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Again, don't know if this pertains to the 90 as well. But on my 109, when the in-tank strainer was bad, it did not matter whether the tank was full or not. It idled poorly, would not accelerate, died for no apparent reason, etc. New strainer and it was all fixed up.
 

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Changed mine recently also and it made a difference around 20,000 miles. It was almost impossible though to get it on as the fit between the strainer and fuel pump is so tight you will thing you have the wrong part. I followed one of the posts and soaked mine in gas for a few hours and I finally got it on. It is a very easy part to break also while you are wrestling with it. Please enlighten on any method other than the gas method you used to expand the plastic on the filter.
 

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Discussion Starter · #8 ·
YES YES

Did your bike have any issues when it was low on gas(like one dot left) feeling like it was starving for gas.Mine is doing this.I'm also a little over 40k
Yes it was brutal... less then 1/3 of a tank was deadly... would die coming to a stop sign and die on hard accel. Its all better now and I have done 220K ran it down to bone dry and no stalling no issues just from that siimple change. I also ran a full bottle of sea foam though to try to clean the internal fuel pump filter best I can when the fuel strainer filter was fresh.
 

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Again, don't know if this pertains to the 90 as well. But on my 109, when the in-tank strainer was bad, it did not matter whether the tank was full or not. It idled poorly, would not accelerate, died for no apparent reason, etc. New strainer and it was all fixed up.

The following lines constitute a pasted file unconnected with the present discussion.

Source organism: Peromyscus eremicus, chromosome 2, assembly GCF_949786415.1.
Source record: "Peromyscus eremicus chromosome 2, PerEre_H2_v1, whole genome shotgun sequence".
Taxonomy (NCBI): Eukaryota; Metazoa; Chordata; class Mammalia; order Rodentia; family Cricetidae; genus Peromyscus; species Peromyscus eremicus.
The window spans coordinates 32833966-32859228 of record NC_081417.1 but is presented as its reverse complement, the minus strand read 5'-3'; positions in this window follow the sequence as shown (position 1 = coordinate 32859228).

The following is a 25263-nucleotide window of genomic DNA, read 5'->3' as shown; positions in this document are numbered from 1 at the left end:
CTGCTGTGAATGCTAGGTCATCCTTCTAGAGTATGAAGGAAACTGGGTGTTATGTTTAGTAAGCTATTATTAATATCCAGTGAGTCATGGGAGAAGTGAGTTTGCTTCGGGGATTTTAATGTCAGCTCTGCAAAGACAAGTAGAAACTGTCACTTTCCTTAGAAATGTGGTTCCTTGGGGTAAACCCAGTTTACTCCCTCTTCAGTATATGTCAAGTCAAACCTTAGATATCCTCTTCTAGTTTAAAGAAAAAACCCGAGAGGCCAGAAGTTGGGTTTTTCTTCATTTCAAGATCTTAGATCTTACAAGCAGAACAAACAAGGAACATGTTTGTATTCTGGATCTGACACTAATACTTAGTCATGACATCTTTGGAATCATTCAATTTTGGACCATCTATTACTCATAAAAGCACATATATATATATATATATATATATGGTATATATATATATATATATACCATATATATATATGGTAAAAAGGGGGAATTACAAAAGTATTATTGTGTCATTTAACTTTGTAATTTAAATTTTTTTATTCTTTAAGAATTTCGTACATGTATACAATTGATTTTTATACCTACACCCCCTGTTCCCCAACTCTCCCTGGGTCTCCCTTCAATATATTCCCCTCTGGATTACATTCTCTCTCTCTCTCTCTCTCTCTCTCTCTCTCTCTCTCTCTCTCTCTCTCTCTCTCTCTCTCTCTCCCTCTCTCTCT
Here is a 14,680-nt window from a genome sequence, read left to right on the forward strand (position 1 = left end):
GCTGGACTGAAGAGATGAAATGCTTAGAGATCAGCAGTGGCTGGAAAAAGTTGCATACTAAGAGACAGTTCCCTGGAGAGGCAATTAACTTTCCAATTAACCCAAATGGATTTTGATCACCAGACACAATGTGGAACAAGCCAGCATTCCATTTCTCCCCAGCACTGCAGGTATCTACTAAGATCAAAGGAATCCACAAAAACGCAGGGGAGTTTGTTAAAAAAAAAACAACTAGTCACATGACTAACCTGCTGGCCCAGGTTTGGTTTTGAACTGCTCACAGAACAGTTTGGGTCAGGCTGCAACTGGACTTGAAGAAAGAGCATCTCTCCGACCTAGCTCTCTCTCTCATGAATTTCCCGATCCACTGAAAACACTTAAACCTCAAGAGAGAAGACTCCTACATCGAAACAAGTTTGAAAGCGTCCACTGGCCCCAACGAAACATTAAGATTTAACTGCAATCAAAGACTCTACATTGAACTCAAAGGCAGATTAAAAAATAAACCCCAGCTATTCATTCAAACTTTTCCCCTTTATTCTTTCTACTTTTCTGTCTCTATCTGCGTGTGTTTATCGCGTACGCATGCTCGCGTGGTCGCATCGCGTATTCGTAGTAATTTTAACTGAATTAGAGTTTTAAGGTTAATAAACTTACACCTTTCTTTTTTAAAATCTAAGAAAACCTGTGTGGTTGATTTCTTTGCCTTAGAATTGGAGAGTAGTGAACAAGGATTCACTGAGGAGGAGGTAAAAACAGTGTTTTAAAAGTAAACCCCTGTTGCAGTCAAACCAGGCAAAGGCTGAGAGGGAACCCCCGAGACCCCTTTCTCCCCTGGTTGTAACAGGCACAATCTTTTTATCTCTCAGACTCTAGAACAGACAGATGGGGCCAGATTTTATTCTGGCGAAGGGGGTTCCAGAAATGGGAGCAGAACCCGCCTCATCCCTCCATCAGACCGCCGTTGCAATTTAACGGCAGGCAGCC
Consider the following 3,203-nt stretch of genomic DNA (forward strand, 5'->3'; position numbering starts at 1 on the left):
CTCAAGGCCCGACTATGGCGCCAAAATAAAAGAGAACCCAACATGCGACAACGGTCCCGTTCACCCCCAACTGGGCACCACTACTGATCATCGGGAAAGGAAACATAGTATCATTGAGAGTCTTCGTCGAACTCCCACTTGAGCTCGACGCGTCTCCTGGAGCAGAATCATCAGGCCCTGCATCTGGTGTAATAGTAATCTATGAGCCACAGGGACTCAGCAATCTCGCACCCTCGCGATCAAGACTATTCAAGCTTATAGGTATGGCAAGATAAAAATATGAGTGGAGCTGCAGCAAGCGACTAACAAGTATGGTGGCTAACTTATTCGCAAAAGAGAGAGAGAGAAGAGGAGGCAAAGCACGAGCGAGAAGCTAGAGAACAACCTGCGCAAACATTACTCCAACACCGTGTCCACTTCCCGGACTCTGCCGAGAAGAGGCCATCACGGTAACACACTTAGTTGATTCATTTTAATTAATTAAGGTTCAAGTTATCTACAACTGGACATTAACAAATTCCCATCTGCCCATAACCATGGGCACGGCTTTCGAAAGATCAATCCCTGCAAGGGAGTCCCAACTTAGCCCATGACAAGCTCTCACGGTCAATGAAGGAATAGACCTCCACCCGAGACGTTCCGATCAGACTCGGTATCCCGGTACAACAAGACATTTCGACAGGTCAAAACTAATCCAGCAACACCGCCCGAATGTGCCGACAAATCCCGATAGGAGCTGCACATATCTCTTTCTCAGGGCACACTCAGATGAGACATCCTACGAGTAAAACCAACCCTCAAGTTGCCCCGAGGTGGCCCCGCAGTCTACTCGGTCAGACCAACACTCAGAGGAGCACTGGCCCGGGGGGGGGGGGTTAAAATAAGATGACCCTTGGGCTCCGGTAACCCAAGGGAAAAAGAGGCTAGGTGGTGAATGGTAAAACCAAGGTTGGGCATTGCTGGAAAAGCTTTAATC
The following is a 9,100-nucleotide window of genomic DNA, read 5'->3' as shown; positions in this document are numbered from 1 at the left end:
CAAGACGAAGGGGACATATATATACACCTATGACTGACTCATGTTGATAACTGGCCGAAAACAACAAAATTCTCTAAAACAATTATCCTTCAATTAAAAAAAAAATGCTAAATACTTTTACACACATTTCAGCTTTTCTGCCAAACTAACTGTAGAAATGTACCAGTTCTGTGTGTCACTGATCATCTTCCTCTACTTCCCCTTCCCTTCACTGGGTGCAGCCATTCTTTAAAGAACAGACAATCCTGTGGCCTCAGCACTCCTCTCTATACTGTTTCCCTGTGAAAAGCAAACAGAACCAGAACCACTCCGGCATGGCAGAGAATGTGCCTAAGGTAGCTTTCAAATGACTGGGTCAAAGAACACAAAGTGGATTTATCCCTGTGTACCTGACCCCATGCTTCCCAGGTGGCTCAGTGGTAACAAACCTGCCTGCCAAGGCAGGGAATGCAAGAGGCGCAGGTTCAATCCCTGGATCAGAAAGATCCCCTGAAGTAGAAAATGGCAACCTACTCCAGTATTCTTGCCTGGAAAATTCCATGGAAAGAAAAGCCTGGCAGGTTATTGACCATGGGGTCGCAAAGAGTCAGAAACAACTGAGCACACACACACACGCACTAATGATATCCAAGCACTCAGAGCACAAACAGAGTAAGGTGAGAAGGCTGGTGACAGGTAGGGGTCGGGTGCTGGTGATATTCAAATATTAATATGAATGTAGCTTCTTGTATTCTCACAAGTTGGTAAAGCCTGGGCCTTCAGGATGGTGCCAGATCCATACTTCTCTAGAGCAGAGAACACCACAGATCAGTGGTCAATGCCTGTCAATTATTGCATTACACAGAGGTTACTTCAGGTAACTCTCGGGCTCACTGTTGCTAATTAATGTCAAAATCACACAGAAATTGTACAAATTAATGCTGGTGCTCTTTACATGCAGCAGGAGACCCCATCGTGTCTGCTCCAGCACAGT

I thought the same on my previous bike, but the fault came back. I think all the moving about unsettles the crap in the 'fuel filter' and has little to do with the strainer.

Then I found out about the 'hidden' fuel filter. Back flushing with carb cleaner while poking with soft copper wire cleaned it up. Restored all the power I hadn't realised I'd lost. Had it gone to the dealers it would have been 'bend over' time......:eek:
 

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strainer

If the 90 is like the 109, there is another filter inside the pump. It cannot be replaced, have to replace the entire pump. Therefore it is wise to keep it from getting dirty to begin with by keeping the strainer in good working order.
how do you keep a strainer in good condition?
 

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how do you keep a strainer in good condition?